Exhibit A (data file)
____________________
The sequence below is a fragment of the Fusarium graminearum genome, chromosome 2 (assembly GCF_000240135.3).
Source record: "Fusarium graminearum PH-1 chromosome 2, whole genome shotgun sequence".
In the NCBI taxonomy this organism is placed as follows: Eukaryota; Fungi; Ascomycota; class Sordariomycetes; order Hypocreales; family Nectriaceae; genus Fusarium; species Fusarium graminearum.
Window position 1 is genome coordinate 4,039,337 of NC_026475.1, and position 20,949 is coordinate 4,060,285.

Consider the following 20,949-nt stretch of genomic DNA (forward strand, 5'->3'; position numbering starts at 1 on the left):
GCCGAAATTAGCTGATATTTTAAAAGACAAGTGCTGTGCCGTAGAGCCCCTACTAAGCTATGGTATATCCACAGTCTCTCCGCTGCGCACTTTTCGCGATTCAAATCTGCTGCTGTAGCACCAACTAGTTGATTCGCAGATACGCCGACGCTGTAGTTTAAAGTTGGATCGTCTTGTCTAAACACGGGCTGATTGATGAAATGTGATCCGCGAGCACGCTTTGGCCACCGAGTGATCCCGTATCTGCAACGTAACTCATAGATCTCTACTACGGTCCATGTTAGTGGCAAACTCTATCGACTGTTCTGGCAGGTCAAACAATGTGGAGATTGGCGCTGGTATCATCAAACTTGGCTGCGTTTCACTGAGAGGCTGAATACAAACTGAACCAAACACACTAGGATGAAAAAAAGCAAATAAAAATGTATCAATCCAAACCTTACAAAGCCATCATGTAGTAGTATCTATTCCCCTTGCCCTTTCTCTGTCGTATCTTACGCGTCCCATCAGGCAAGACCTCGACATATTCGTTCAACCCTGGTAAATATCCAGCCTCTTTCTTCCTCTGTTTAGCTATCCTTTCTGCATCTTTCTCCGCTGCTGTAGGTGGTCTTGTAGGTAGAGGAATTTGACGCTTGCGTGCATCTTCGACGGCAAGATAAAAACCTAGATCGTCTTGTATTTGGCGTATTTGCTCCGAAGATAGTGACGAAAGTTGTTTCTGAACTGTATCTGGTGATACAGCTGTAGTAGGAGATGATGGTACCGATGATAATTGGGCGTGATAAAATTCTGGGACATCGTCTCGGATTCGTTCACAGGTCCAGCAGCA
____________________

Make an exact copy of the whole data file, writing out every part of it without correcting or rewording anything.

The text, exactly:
The sequence below is a fragment of the Fusarium graminearum genome, chromosome 2 (assembly GCF_000240135.3).
Source record: "Fusarium graminearum PH-1 chromosome 2, whole genome shotgun sequence".
In the NCBI taxonomy this organism is placed as follows: Eukaryota; Fungi; Ascomycota; class Sordariomycetes; order Hypocreales; family Nectriaceae; genus Fusarium; species Fusarium graminearum.
Window position 1 is genome coordinate 4,039,337 of NC_026475.1, and position 20,949 is coordinate 4,060,285.

Consider the following 20,949-nt stretch of genomic DNA (forward strand, 5'->3'; position numbering starts at 1 on the left):
GCCGAAATTAGCTGATATTTTAAAAGACAAGTGCTGTGCCGTAGAGCCCCTACTAAGCTATGGTATATCCACAGTCTCTCCGCTGCGCACTTTTCGCGATTCAAATCTGCTGCTGTAGCACCAACTAGTTGATTCGCAGATACGCCGACGCTGTAGTTTAAAGTTGGATCGTCTTGTCTAAACACGGGCTGATTGATGAAATGTGATCCGCGAGCACGCTTTGGCCACCGAGTGATCCCGTATCTGCAACGTAACTCATAGATCTCTACTACGGTCCATGTTAGTGGCAAACTCTATCGACTGTTCTGGCAGGTCAAACAATGTGGAGATTGGCGCTGGTATCATCAAACTTGGCTGCGTTTCACTGAGAGGCTGAATACAAACTGAACCAAACACACTAGGATGAAAAAAAGCAAATAAAAATGTATCAATCCAAACCTTACAAAGCCATCATGTAGTAGTATCTATTCCCCTTGCCCTTTCTCTGTCGTATCTTACGCGTCCCATCAGGCAAGACCTCGACATATTCGTTCAACCCTGGTAAATATCCAGCCTCTTTCTTCCTCTGTTTAGCTATCCTTTCTGCATCTTTCTCCGCTGCTGTAGGTGGTCTTGTAGGTAGAGGAATTTGACGCTTGCGTGCATCTTCGACGGCAAGATAAAAACCTAGATCGTCTTGTATTTGGCGTATTTGCTCCGAAGATAGTGACGAAAGTTGTTTCTGAACTGTATCTGGTGATACAGCTGTAGTAGGAGATGATGGTACCGATGATAATTGGGCGTGATAAAATTCTGGGACATCGTCTCGGATTCGTTCACAGGTCCAGCAGCA